Arik Hesseldahl

Recent Posts by Arik Hesseldahl

Nearly a Year After IPO, Workday Appears to Be Working Out

workday_logoIt has been nearly a year since Workday, the cloud-based human-resources software company, first debuted on the New York Stock Exchange. On Tuesday, it will report its quarterly results after the markets close, and that makes this as good a time as any to check up on its performance.

Having opened at $47.05 on its first day of trading, Workday shares have risen by 61 percent since then, closing Friday at $75.76. Sales have been rising, too. In its quarter ended in April, sales rose by more than 60 percent versus the year-ago period. Subscription revenue, a key metric for cloud companies who charge their customers on an ongoing basis, was north of $68 million — up by more than 85 percent.

That sets up some high expectations for the current quarter and the year ahead. In a note to clients out today, analyst Brad Reback of Stifel Financial in St. Louis said Workday looks “poised to deliver another strong quarter.”

Even so, on paper, it’s still not making a profit. On a non-GAAP basis last quarter, Workday reported a net loss of 15 cents a share.

You can say that’s okay for a relatively young company, which Workday is, but it’s also typical of companies in the cloud software business. The best-known cloud company, Salesforce.com reported a net loss on both its 2012 and 2013 fiscal years, and that company’s CEO, Marc Benioff, has argued that the time was right to invest aggressively in winning new customers and to expand into related lines of business, like marketing software.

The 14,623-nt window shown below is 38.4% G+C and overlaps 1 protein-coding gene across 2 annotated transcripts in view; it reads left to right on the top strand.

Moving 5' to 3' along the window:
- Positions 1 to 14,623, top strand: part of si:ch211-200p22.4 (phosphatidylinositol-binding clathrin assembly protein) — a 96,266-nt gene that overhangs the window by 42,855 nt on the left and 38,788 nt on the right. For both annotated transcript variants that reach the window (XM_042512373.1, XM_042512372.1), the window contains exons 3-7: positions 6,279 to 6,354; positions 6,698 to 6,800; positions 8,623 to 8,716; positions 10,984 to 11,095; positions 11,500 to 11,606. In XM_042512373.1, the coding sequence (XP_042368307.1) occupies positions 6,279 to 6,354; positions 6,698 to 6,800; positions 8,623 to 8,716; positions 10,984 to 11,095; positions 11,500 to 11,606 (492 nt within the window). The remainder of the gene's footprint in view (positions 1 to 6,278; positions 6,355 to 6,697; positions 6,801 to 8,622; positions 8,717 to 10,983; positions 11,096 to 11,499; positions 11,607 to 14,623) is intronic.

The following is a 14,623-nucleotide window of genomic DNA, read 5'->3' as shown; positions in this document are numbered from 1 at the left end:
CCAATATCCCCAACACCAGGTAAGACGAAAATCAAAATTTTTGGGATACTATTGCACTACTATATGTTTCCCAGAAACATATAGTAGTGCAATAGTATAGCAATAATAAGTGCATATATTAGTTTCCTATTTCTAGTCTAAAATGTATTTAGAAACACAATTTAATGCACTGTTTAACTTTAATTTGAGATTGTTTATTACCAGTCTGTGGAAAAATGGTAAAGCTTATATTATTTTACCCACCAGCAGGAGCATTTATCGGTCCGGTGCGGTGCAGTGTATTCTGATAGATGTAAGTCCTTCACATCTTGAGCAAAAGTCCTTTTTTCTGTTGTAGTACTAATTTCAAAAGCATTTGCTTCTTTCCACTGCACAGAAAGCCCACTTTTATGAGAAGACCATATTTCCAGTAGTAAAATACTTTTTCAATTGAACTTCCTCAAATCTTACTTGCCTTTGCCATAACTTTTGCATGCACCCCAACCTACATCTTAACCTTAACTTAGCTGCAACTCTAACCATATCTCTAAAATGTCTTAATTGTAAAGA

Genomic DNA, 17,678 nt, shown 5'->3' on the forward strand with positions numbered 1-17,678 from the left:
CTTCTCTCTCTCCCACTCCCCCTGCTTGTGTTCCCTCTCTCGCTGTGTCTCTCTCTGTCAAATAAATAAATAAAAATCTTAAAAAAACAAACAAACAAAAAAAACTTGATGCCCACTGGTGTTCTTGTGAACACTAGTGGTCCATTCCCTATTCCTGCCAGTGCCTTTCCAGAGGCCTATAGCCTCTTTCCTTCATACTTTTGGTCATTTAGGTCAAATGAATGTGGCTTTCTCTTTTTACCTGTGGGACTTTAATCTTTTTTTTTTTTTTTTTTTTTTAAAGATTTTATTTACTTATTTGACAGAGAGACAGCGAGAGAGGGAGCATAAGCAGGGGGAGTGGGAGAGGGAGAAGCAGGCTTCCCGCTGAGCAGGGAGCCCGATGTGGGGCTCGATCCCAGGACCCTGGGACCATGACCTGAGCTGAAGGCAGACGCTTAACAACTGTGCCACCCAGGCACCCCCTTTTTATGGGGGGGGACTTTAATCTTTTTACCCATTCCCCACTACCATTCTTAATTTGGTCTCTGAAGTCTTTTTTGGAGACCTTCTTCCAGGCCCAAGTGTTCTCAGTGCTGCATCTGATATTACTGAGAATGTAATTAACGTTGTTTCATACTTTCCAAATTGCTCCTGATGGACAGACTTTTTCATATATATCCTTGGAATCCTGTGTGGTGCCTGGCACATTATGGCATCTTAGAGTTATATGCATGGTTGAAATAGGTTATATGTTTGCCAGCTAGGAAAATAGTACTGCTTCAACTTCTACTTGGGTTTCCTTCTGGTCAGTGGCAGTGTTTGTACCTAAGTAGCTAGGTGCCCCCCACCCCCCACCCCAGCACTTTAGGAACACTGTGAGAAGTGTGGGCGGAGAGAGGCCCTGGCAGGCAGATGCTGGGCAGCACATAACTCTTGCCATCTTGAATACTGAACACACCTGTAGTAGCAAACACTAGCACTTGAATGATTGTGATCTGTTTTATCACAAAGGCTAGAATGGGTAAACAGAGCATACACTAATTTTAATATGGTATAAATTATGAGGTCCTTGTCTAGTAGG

Reback expects Workday to report a loss this quarter, as well. He’s looking for a 17-cent-a-share loss on a non-GAAP basis, which is slightly better than the 18-cent loss predicted by the consensus view of analysts surveyed by Thomson Financial. He expects sales to come in slightly above the $100 million mark, and billings to be $125 million.

“Based on our recent channel checks and conversations with customers, we believe demand for the company’s solutions remains solid and there is a healthy possibility it delivers some potential upside to our results,” Reback wrote.

That said, the share price may have gone as high as it’s going to for now, as most of the good news about Workday is already “priced in” to its share price. At $75.50 a share, the company is trading at a valuation of 17 times estimated sales for 2014 of about $440 million. That’s a much higher multiple than other cloud companies, which trade at less than six times forward revenue.

“We believe at current levels the stock is pricing in a lot of good news and with any missteps could see a healthy pullback,” Reback wrote.


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